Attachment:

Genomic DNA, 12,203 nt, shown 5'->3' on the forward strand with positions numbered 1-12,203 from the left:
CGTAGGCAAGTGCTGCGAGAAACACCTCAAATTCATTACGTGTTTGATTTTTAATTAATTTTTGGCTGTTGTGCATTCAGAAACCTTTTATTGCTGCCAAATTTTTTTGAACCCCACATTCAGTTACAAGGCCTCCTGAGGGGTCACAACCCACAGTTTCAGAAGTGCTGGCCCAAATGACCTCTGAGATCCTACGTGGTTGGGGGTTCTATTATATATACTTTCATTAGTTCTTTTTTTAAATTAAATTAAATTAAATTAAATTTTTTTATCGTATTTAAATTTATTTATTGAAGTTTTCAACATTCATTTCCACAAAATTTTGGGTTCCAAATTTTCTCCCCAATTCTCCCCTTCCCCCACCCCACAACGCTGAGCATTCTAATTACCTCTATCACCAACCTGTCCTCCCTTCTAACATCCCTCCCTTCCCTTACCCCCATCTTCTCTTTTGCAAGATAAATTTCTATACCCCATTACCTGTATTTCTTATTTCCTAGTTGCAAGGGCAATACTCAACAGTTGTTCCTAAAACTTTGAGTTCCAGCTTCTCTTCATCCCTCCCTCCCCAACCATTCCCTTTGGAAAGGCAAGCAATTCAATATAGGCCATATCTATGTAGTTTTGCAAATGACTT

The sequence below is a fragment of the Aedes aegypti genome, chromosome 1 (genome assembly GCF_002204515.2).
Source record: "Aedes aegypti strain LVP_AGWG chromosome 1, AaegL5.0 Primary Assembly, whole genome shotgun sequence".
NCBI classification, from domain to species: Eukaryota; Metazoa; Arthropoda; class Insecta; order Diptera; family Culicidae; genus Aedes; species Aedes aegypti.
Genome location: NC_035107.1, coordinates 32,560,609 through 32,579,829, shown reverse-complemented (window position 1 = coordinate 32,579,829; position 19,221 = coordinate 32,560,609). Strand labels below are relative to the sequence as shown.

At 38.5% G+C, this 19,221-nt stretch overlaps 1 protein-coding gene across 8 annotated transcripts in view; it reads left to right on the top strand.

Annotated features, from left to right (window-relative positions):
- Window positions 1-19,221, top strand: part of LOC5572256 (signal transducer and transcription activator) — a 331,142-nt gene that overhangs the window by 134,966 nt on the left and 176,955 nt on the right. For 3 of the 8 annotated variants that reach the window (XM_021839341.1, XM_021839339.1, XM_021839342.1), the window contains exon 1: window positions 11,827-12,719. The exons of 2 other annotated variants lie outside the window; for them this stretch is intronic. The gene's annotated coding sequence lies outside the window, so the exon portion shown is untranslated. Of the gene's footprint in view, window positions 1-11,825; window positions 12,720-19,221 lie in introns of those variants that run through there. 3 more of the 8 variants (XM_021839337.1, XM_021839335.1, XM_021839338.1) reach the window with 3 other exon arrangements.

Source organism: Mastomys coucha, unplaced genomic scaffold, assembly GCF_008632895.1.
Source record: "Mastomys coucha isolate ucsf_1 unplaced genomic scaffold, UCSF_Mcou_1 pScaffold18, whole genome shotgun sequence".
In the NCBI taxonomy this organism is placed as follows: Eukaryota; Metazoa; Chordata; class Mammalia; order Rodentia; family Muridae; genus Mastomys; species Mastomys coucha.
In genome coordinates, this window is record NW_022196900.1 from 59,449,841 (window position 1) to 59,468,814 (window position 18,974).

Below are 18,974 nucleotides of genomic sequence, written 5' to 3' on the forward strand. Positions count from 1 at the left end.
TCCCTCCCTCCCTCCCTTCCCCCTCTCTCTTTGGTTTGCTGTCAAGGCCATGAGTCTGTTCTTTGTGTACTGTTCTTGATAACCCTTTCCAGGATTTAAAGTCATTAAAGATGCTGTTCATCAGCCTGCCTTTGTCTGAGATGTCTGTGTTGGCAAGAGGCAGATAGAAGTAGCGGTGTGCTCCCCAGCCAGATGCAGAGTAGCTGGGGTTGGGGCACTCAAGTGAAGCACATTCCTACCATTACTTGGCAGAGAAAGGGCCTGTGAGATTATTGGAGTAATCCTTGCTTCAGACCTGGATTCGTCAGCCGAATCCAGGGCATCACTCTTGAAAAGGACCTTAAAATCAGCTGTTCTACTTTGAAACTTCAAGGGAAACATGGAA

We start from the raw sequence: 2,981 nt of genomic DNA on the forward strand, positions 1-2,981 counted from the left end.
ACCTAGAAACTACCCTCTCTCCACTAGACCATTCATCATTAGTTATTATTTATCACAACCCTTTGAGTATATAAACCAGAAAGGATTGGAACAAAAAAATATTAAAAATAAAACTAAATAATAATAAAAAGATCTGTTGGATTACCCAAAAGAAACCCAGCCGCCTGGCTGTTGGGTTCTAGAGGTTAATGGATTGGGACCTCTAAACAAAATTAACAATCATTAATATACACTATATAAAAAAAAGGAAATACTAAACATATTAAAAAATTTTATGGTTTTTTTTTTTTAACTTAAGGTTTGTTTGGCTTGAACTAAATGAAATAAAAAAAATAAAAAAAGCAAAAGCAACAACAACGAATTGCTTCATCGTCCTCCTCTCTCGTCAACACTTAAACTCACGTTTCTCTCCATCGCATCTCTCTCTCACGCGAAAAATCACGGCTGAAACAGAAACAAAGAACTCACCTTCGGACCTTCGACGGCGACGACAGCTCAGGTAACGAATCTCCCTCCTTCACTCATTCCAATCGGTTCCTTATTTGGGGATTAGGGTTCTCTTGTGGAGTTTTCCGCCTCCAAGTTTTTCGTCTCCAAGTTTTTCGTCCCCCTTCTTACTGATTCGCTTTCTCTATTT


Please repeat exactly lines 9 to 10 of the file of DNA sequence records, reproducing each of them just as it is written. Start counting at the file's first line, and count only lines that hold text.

- Window positions 1-19,221, top strand: part of LOC5572256 (signal transducer and transcription activator) — a 331,142-nt gene that overhangs the window by 134,966 nt on the left and 176,955 nt on the right. For 3 of the 8 annotated variants that reach the window (XM_021839341.1, XM_021839339.1, XM_021839342.1), the window contains exon 1: window positions 11,827-12,719. The exons of 2 other annotated variants lie outside the window; for them this stretch is intronic. The gene's annotated coding sequence lies outside the window, so the exon portion shown is untranslated. Of the gene's footprint in view, window positions 1-11,825; window positions 12,720-19,221 lie in introns of those variants that run through there. 3 more of the 8 variants (XM_021839337.1, XM_021839335.1, XM_021839338.1) reach the window with 3 other exon arrangements.

Source organism: Mastomys coucha, unplaced genomic scaffold, assembly GCF_008632895.1.